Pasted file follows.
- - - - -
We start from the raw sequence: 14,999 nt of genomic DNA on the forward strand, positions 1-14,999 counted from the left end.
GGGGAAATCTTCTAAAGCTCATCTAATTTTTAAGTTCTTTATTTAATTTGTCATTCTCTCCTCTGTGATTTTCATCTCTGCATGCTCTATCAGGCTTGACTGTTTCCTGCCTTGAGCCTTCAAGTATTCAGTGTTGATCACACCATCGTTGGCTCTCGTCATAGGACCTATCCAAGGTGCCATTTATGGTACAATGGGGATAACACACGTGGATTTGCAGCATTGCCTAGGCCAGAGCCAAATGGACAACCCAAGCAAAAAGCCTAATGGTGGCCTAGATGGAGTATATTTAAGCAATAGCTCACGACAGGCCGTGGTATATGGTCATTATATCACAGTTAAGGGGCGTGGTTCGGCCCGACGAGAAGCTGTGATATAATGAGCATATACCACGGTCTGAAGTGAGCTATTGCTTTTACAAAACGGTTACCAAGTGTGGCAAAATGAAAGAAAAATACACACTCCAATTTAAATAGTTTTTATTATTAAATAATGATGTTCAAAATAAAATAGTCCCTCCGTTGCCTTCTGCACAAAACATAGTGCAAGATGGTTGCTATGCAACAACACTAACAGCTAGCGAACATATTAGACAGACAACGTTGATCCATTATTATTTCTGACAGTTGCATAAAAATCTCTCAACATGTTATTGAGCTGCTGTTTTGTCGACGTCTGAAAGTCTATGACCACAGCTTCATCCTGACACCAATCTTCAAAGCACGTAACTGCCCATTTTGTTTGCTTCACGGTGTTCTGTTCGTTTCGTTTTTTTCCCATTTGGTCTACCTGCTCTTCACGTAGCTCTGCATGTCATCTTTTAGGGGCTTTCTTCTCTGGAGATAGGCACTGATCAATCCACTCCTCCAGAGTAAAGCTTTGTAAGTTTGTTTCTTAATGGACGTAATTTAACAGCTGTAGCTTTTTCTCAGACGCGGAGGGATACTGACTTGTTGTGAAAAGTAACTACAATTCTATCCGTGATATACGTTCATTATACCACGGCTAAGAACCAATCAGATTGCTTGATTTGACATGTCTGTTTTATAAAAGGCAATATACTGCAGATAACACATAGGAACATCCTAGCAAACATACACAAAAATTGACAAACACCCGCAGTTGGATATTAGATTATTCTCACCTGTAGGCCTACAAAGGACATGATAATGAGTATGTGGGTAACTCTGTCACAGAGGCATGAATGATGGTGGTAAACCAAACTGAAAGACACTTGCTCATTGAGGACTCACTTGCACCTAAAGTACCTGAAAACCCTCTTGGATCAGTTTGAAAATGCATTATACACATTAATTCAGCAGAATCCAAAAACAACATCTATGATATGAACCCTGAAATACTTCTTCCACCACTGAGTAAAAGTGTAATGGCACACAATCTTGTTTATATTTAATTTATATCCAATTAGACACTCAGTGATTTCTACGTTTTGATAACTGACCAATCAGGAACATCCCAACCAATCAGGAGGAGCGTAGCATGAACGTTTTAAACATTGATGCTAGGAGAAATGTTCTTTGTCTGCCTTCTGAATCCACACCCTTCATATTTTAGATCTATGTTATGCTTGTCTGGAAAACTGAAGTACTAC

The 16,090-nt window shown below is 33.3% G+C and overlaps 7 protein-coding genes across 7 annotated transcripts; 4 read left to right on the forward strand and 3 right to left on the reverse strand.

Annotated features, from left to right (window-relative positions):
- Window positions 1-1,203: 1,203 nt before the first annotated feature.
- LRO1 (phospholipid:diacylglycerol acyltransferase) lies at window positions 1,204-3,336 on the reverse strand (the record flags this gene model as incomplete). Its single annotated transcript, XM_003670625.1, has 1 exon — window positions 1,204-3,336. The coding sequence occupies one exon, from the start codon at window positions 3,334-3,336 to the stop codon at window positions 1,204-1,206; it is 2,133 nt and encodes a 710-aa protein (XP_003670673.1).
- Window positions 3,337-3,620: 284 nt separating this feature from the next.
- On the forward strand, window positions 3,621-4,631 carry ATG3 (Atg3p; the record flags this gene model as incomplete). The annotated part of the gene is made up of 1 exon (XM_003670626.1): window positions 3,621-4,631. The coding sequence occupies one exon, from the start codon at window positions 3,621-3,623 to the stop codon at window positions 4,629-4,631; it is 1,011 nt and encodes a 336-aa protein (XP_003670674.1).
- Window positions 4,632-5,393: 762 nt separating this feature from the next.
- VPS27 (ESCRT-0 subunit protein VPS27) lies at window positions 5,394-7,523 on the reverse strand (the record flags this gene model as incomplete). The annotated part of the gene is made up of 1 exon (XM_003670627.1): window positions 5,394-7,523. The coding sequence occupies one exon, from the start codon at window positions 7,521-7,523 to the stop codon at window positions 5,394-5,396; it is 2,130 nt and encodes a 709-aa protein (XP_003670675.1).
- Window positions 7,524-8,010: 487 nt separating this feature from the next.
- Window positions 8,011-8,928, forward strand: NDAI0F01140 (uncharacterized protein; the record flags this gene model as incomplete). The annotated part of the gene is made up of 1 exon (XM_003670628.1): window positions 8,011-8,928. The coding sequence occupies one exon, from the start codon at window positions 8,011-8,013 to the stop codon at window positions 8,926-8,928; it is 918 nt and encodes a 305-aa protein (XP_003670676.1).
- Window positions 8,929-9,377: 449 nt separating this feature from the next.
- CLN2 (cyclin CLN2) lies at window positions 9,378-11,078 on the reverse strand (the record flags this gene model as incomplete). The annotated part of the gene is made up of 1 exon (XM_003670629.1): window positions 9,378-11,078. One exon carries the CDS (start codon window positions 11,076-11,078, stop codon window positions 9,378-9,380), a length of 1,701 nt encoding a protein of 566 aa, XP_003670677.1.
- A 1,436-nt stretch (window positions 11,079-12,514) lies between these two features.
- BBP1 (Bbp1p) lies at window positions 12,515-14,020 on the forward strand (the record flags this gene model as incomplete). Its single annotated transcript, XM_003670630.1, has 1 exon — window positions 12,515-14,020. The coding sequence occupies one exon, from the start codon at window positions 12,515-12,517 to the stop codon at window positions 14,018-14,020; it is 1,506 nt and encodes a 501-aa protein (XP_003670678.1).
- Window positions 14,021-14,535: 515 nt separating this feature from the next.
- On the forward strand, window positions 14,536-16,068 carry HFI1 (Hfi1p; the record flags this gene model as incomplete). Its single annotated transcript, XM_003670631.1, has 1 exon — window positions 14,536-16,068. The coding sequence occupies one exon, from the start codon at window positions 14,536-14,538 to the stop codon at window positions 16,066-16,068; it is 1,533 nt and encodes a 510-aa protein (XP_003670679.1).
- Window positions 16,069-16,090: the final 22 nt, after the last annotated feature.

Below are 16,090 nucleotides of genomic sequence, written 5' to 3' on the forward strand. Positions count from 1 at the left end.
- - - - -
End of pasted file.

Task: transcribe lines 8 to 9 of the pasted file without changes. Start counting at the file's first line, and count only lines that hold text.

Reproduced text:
- On the forward strand, window positions 3,621-4,631 carry ATG3 (Atg3p; the record flags this gene model as incomplete). The annotated part of the gene is made up of 1 exon (XM_003670626.1): window positions 3,621-4,631. The coding sequence occupies one exon, from the start codon at window positions 3,621-3,623 to the stop codon at window positions 4,629-4,631; it is 1,011 nt and encodes a 336-aa protein (XP_003670674.1).
- Window positions 4,632-5,393: 762 nt separating this feature from the next.